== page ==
Shedding climate-friendly light on energy services in Africa.
Analysis: an Irish energy project is providing renewables-based power to a rural village in Botswana
More than 80% of Africa's electricity is generated from fossil fuels, which means the effects of climate change disproportionately impact the sub-Saharan region, where millions live without modern energy access. Lack of basic services such as lighting and communications compounds poverty by limiting educational opportunity, constraining ability to generate income and leaving populations vulnerable to crime at night.
Millions of low-income households burn wood, charcoal, agricultural residues or animal dung for cooking and boiling water. This leads to deforestation, soil degradation and air pollution as well as physical burden and adverse health effects which mostly affect women.
Electricity grid expansion or local mini-grid development can be cost effective in densely populated areas where industrial energy demand is present. However, grid infrastructure can be expensive in rural areas with challenging characteristics such as low population density, low incomes, low energy demands and difficult topography. This has made sub-Saharan Africa the most electricity-poor region in the world where millions lack basic access to electricity and millions more are connected to an unreliable grid.
African continent countries are gifted with huge untapped renewable potential. Estimates of power generation potential in the continent in terms of hydro, wind, solar and biomass are impressive. Properly harnessed, this solar, wind, biomass and hydropower could change the energy landscape in Africa.
The electricity gap
That renewables are not making the necessary progress in Africa is largely due to the heavy reliance on petroleum, coal and, in some case, large hydropower. Rural areas have typically very poor electricity access and remain overly reliant on biomass sourced from dwindling forests. Energy policy is obscure at best and technical capacity is low, and the access to affordable finance is prohibitive. This has led to an electricity gap where there is a mismatch between supply and demand in the grid-connected regions; and a lack of access in off grid regions.
As is the case in many developed and developing countries in Africa, the uptake of renewables must overcome significant financial, political and social barriers. Primary among these are a low-level understanding among stakeholders of renewables, technical barriers, policy and legal barriers and economic barriers.
Ulster University's SolaFin2Go project believes that localised decentralised off-grid energy solutions represent a viable, renewables-based rural power solution that is rapidly scalable, environmentally sustainable and can be tailored to local conditions. Importantly, this solution has the potential to empower rural communities, and in particular women and youth.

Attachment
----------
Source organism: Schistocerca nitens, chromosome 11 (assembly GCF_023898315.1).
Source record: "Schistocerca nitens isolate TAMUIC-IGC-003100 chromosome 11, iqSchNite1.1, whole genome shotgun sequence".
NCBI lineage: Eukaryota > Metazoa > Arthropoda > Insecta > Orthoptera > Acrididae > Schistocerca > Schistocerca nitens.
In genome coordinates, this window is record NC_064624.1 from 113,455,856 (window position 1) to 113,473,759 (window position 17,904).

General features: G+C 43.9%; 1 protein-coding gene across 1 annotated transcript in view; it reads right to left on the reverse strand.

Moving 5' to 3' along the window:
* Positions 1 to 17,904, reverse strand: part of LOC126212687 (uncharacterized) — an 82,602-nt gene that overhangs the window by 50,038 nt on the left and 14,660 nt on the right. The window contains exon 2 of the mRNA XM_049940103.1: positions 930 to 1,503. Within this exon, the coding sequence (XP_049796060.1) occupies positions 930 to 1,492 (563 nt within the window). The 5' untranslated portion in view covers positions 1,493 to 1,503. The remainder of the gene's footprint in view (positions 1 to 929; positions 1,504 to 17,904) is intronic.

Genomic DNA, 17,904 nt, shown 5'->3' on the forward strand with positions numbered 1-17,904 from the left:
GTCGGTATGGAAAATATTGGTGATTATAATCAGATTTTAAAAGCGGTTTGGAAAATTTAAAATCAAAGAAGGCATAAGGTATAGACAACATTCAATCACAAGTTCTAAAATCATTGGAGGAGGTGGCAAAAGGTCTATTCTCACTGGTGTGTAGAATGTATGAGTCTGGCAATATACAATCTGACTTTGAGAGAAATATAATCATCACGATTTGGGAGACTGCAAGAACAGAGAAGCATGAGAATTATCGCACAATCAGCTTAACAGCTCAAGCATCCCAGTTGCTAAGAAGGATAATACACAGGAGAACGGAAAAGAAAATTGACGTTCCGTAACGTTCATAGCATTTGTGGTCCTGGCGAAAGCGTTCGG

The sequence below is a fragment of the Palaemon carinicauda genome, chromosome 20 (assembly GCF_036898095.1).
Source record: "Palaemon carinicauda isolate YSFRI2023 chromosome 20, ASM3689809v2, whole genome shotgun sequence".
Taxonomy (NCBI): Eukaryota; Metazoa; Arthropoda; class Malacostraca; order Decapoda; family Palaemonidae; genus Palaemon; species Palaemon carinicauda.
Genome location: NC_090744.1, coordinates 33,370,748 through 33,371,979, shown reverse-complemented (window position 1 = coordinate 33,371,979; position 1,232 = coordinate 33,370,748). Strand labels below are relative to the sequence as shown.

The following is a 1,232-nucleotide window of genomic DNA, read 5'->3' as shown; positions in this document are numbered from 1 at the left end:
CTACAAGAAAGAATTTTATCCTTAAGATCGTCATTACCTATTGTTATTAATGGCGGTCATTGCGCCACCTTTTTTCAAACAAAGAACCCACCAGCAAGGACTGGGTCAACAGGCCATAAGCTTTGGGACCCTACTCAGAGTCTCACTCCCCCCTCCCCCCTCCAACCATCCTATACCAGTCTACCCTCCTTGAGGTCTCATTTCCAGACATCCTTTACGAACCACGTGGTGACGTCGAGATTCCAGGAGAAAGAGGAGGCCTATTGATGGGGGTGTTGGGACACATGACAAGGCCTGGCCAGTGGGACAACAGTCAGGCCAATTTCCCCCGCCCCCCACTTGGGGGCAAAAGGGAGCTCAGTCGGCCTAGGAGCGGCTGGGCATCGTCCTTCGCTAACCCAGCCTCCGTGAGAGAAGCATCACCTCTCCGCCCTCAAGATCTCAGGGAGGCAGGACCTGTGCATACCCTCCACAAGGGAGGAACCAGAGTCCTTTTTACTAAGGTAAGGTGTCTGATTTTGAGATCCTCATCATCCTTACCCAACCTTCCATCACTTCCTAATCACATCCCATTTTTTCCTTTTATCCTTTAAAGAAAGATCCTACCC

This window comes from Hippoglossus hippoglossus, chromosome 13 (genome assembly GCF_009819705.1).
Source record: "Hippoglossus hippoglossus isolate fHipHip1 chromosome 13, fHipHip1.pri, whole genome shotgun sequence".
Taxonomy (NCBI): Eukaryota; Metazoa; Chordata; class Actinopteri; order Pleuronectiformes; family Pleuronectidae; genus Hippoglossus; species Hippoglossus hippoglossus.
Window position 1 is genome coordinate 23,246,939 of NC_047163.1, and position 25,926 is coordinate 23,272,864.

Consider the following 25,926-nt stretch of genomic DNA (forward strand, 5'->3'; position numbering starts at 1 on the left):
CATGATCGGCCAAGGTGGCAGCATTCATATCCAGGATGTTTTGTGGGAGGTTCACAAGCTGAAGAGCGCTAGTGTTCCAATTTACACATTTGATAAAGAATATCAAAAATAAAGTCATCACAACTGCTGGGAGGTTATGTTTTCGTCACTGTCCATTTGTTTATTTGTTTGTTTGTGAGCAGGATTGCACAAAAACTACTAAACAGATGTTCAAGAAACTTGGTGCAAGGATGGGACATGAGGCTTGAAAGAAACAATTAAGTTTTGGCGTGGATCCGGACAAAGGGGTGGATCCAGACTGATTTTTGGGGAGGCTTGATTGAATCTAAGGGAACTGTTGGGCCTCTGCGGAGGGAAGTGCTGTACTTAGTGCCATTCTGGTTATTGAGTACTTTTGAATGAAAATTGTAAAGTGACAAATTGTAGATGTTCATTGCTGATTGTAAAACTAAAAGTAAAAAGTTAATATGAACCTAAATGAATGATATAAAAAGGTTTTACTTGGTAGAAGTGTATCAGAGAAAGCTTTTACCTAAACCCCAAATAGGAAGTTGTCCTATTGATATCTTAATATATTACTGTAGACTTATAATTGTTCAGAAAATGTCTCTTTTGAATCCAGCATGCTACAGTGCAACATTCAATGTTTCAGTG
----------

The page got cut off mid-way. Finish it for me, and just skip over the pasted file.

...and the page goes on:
The technologies and solutions available today can dramatically accelerate the growth of electricity access.
The emergence of off-grid renewable energy solutions has evolved to become an affordable option to expand access to electricity. A 2019 report from the International Renewable Energy Agency stated that tremendous progress has been made in this sector in recent years. Technology costs have plummeted, innovation in delivery models and financing has picked up and a more diverse set of stakeholders, including communities, local entrepreneurs and the private sector, have become prominent in the sector.
The project brings together research expertise and industrial/commercial partners with diverse and complementary interests in renewables and energy, infrastructure, management and finance. Our ongoing engagement with local and national government in Botswana is key in stimulating public sector procurement activity in off-grid energy access and accelerated clearance of regulatory barriers which currently deter private sector involvement. The project will use existing in-community and in-country networks to develop supply chains involving local manufacturing, assembly and component sourcing.
The solution being developed is an "entry level" plug-and-play modular solution combining photovoltaic electric systems (which convert light into electricity), batteries and innovative solar thermal technologies. We are also developing strategies to secure capital investment for equipment and maintenance through improved pay-as-you-go mobile payment systems.
The story of the SolaFin2Go project so far
The project has realised direct social, educational, economic, and environmental impacts in Jamataka in Botswana by providing lighting, mobile phone charging, televised media access, and a ready supply of hot water for one of the teacher households. This has enabled staff and school children to use computers, printers and a photocopier. It has also reduced fuel costs, CO2 emissions and air pollution associated with petrol generators and firewood. The significant positive impact for the community in Jamataka is a reduced reliance on costly and polluting energy sources. It is hoped that provision of a reliable source of electricity and hot water will also enhance the standard of living for school staff.
The project team plan to build upon the installation within Jamataka village to provide modern energy services to more homes to improve standard of living and provide a boost to the local economy. At the same time, Jamataka village will be a "living laboratory" allowing us to test new innovations and showcase demonstrators to global stakeholders. The showcase will support the team’s longer-term vision of larger scale deployment of SolaFin2Go technology in more communities around the world.
*TITLE PHOTO: Part of the SolaFin2Go project installation in Jamataka in Botswana
3 February 2020